As pharmaceutical companies race to produce a COVID-19 vaccine, safe clinical trials are essential. This means these trials have had to digitize quickly and go remote.
This rapid digitization of the clinical trial space means pharmaceutical companies need new tools to better manage, coordinate and communicate with their patients, which is where software company Veeva — specifically, its MyVeeva and SiteVault tools — comes into play.
“The idea of a remote clinical trial has been around for 10 years, COVID has just kind of accelerated it,” Henry Levy, a general manager at Veeva, told Built In. “[Before COVID] maybe 1 to 2 percent of trials were leveraging a remote component. During COVID it’s probably gone up to 70, 80, 90 percent. I think that, post-COVID, you’re going to see an acceleration of this.”
While Veeva has been building software for the pharmaceutical industry for more than 14 years, working with major brands including Pfizer and Abbott, it has really accelerated its work in the clinical trial space just this year. SiteVault automates the flow of all the information and documentation that gets produced in a clinical trial. MyVeeva, which is currently in production and will launch later this year, will provide a space where clinical trial doctors, patients and research coordinators can communicate and collaborate through audio and video, reducing the need for in-person visits.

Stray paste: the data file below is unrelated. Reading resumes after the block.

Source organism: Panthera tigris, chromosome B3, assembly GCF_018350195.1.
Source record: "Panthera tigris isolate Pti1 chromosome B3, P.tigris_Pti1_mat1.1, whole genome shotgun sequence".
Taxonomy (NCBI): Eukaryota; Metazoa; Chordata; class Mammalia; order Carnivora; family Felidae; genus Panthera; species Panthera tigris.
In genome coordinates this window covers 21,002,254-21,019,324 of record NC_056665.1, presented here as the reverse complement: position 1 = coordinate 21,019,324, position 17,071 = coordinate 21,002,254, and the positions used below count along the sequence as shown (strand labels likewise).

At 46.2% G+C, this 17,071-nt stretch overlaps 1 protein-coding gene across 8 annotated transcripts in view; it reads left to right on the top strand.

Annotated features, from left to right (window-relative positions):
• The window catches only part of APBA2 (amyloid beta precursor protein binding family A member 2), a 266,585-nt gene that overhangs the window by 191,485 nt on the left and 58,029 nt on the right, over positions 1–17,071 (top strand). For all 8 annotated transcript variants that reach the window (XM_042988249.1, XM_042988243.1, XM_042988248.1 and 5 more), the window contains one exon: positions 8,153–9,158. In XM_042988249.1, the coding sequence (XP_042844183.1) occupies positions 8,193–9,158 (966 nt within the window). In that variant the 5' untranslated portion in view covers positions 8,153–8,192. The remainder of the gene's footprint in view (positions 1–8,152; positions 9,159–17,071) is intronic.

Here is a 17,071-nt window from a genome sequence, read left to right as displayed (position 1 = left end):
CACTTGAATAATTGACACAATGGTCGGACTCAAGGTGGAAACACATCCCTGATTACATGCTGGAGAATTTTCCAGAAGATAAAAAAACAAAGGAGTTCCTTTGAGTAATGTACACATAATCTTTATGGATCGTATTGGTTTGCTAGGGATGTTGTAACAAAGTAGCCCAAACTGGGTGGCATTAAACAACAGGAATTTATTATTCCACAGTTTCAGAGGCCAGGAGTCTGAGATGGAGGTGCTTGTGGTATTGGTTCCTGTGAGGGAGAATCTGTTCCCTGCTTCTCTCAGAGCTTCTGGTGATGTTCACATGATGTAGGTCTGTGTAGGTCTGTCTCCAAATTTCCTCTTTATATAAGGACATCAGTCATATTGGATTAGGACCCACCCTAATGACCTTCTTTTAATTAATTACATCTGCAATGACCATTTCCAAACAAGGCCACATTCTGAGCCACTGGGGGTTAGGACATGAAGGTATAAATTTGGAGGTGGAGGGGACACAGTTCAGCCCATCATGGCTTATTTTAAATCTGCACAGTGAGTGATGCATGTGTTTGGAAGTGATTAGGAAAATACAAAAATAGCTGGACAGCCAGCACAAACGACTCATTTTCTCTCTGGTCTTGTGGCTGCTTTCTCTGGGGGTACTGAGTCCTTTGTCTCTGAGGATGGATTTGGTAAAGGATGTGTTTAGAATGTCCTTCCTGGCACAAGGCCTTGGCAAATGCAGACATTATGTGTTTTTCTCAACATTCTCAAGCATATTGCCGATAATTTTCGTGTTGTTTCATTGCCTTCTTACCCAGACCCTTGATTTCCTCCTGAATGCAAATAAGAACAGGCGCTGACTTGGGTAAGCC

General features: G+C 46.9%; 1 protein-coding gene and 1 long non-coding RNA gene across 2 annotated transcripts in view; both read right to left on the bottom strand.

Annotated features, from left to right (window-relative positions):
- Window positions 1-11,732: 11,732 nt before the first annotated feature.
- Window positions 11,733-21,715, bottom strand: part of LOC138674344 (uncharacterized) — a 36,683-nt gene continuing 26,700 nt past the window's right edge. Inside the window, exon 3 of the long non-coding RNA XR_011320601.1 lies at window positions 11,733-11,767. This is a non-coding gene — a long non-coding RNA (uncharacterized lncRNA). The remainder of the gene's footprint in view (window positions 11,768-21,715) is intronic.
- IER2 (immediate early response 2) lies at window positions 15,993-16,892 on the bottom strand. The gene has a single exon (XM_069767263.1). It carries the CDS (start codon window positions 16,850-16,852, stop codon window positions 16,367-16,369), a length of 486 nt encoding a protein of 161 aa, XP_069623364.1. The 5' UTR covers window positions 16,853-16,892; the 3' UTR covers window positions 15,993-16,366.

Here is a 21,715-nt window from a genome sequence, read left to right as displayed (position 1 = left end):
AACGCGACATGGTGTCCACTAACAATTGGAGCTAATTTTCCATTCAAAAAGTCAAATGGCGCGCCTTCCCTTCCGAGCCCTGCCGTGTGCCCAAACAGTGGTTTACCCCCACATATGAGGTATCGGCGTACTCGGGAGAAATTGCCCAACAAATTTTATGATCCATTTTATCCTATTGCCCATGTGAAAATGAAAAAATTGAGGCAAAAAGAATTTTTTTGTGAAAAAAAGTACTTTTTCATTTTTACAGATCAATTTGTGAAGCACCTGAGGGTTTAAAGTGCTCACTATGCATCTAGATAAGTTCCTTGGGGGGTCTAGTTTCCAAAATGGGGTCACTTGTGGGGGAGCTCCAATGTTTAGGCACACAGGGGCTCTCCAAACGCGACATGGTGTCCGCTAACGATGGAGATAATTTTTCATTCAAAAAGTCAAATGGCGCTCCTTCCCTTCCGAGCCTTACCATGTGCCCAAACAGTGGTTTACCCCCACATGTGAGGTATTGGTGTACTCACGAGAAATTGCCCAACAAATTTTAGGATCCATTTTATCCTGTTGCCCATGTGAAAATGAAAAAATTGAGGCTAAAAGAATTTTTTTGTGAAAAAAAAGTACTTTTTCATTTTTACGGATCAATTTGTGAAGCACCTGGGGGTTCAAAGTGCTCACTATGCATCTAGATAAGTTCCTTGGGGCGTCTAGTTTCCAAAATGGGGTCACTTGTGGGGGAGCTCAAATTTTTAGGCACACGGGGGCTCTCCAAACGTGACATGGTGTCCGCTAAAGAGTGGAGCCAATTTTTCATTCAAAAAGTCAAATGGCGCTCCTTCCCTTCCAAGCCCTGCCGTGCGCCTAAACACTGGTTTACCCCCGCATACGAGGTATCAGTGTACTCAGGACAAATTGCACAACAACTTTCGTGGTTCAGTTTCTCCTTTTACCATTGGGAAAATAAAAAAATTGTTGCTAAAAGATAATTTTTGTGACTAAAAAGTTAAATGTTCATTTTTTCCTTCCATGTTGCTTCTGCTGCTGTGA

Levy says SiteVault is currently available and has already proven itself useful amid the COVID-19 pandemic. More than 500 sites are currently using it, including many for remote monitoring, an indicator that the industry is shifting, finding new ways to expedite and digitize what is ordinarily a very time-consuming and demanding process.
To be clear though, Levy says this tool and others like it will not eradicate the need for in-person clinical trials, nor should it. That is still a vital part of the clinical trial process. However, it could streamline it, bringing a process that usually takes 10 to 15 visits down to maybe six, with telemedicine check-ups where patients monitor their vitals virtually in between.
“COVID, I hope, will have a positive effect of making clinical trials more patient centric and reduce the patient burden, which means that maybe more patients will participate, which is the goal,” Levy said.
To help with this goal, Veeva plans to hire 200 software developers in the next several months, who will further build out its suite of clinical trial features. Although the company is headquartered in the Bay Area, Veeva has decided to do much of its recruiting here in Boston.
“Boston is an incredibly dynamic city that has evolved into almost a bit of a mecca for the biotech industry,” Levy said. “A lot of amazing things have happened in Boston. [Veeva has] evolved from being just a software company to really being a life sciences-focused software company, and being in Boston really solidifies that.”
This expansion into Boston is part of a larger hiring push at Veeva. A spokesperson told Built In that the company hopes to hire 10,000 employees in the next five years, with more than 900 open positions right now at its offices in California and around the world, most of which are full-time and remote-work friendly.